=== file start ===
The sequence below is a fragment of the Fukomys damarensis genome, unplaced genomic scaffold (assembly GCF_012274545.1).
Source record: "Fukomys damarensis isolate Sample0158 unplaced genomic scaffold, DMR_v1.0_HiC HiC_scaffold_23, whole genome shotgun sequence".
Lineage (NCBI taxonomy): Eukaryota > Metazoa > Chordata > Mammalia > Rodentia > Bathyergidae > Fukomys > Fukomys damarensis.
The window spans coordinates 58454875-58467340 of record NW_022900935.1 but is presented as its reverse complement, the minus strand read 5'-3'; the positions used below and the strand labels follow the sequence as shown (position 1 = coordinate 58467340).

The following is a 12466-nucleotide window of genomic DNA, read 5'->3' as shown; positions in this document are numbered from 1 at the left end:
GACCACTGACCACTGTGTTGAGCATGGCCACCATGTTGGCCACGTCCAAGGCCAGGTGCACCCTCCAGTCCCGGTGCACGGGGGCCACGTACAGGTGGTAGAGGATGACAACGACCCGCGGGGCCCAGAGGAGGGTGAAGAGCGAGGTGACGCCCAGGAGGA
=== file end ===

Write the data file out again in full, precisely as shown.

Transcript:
The sequence below is a fragment of the Fukomys damarensis genome, unplaced genomic scaffold (assembly GCF_012274545.1).
Source record: "Fukomys damarensis isolate Sample0158 unplaced genomic scaffold, DMR_v1.0_HiC HiC_scaffold_23, whole genome shotgun sequence".
Lineage (NCBI taxonomy): Eukaryota > Metazoa > Chordata > Mammalia > Rodentia > Bathyergidae > Fukomys > Fukomys damarensis.
The window spans coordinates 58454875-58467340 of record NW_022900935.1 but is presented as its reverse complement, the minus strand read 5'-3'; the positions used below and the strand labels follow the sequence as shown (position 1 = coordinate 58467340).

The following is a 12466-nucleotide window of genomic DNA, read 5'->3' as shown; positions in this document are numbered from 1 at the left end:
GACCACTGACCACTGTGTTGAGCATGGCCACCATGTTGGCCACGTCCAAGGCCAGGTGCACCCTCCAGTCCCGGTGCACGGGGGCCACGTACAGGTGGTAGAGGATGACAACGACCCGCGGGGCCCAGAGGAGGGTGAAGAGCGAGGTGACGCCCAGGAGGA